through the writer at the same casual speed. Trained to deal promptly with almost any subject, the journalist seizes upon some new matter, all in the day's or the week's or the month's work, turns it rapidly over in his mind, gives it such shape as he can upon such brief notice, and utters it. Supposing he is a Swift or a Voltaire or a Shaw, he may have such gifts of clarity and force that he makes literature out of those qualities alone. But ordinarily he imparts to his material no element of interest except that which lies in the material itself, and that interest is ordinarily a passing affair. Literature is produced not by transit through an orderly mind, but by secretion in an original one. Some story, some situation, some character, some mood, finds lodgment in a creative writer. It grows there, as a child in its mother. The process is obscure. Though the seed will not grow unless it has a certain vitality of its own, still it draws its substance from the peculiar constitution of the parent, and when eventually it is born, it reveals traits which it may almost be said to have inherited. The raw material has not only been neatly shaped; it has been thoroughly remade. The final product is all that counts.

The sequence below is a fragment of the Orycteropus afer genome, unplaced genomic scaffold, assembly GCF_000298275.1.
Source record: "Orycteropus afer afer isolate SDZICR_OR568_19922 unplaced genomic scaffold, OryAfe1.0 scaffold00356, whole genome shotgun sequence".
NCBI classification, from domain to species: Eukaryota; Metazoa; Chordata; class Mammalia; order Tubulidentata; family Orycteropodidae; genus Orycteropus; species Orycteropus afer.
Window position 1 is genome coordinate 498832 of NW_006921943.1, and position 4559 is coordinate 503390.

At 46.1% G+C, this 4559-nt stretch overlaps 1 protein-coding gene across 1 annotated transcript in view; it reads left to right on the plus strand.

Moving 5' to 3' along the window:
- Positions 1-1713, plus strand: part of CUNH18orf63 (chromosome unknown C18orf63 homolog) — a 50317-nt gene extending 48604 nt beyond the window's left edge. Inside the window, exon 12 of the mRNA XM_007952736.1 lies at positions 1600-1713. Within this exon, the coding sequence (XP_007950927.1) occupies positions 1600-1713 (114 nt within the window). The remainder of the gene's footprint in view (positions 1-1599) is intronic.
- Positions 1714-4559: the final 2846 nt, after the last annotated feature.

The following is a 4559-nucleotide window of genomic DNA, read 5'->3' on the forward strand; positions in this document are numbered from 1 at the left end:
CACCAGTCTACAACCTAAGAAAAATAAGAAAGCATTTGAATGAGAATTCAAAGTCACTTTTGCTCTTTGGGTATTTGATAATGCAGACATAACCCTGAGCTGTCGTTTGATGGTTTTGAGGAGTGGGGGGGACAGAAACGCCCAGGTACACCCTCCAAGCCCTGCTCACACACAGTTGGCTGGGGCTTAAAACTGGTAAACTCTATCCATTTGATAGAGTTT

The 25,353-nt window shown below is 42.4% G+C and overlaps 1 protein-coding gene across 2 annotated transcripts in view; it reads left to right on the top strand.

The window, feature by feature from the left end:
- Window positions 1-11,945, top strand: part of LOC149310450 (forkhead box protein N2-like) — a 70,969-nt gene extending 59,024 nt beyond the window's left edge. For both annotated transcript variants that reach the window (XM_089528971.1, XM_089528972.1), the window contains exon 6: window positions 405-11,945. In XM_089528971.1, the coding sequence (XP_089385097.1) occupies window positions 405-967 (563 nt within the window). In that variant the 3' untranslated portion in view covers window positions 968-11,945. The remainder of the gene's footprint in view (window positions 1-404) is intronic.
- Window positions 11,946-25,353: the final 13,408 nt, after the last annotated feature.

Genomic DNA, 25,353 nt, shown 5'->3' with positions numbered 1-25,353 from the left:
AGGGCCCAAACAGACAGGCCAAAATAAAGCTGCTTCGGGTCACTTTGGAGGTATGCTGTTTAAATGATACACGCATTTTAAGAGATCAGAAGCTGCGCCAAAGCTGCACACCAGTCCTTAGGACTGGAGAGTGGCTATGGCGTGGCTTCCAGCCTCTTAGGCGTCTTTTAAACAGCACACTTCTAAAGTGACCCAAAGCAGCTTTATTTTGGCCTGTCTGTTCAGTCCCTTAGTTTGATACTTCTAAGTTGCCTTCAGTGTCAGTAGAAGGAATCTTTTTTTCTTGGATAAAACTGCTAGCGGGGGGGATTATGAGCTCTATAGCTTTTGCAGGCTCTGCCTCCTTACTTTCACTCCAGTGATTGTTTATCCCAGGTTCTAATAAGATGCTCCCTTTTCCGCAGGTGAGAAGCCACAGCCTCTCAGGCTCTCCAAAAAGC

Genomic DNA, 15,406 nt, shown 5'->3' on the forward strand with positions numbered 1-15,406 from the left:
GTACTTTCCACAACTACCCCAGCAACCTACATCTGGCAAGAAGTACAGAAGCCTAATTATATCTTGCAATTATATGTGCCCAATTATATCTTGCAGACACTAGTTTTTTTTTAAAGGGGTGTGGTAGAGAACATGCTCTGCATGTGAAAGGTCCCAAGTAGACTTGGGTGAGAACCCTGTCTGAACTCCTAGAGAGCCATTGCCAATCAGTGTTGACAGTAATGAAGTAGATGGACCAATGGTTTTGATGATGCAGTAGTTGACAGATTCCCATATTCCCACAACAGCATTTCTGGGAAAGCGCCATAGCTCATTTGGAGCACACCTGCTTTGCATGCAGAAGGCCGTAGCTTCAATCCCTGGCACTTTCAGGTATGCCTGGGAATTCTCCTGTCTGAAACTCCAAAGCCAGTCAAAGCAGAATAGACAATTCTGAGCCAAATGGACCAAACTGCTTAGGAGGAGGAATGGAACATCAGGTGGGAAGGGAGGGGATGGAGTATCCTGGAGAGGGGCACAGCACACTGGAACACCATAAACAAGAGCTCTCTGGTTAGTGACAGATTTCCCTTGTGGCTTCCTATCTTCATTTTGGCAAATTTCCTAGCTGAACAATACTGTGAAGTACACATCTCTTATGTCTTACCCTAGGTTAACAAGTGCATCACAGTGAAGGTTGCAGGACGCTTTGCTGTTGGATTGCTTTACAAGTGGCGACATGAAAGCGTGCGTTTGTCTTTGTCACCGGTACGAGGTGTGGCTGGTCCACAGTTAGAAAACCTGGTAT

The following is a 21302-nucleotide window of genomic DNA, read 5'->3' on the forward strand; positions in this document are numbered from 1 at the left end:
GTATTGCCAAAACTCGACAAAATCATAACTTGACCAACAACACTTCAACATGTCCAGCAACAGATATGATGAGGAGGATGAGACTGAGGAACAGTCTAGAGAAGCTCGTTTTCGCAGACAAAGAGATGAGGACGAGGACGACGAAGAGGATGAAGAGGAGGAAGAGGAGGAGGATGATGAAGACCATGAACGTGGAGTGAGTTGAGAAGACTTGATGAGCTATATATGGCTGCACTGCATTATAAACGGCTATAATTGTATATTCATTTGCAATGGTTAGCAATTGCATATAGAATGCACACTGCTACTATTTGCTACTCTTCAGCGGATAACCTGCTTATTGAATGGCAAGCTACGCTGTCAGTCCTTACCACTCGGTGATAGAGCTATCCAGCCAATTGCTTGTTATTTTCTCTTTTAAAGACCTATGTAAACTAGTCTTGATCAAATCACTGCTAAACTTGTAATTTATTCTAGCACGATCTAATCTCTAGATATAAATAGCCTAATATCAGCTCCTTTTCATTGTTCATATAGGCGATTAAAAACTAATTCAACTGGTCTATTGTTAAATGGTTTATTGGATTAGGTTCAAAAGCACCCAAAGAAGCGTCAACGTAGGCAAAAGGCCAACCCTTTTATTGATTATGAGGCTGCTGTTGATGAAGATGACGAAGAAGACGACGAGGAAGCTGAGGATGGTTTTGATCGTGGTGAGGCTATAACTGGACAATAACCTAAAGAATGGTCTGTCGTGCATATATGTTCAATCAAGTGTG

Signs here and there point to a disposition among various members of the newer school to get away from raw documents. Some of them are flirting with history, some of them with a more or less bodiless pure beauty. But to this method of escape the current temper does not seem well suited. It has given itself so long to the study of documents that, when it is too far removed from them, it misses the edge and sting of reality. Another and another generation may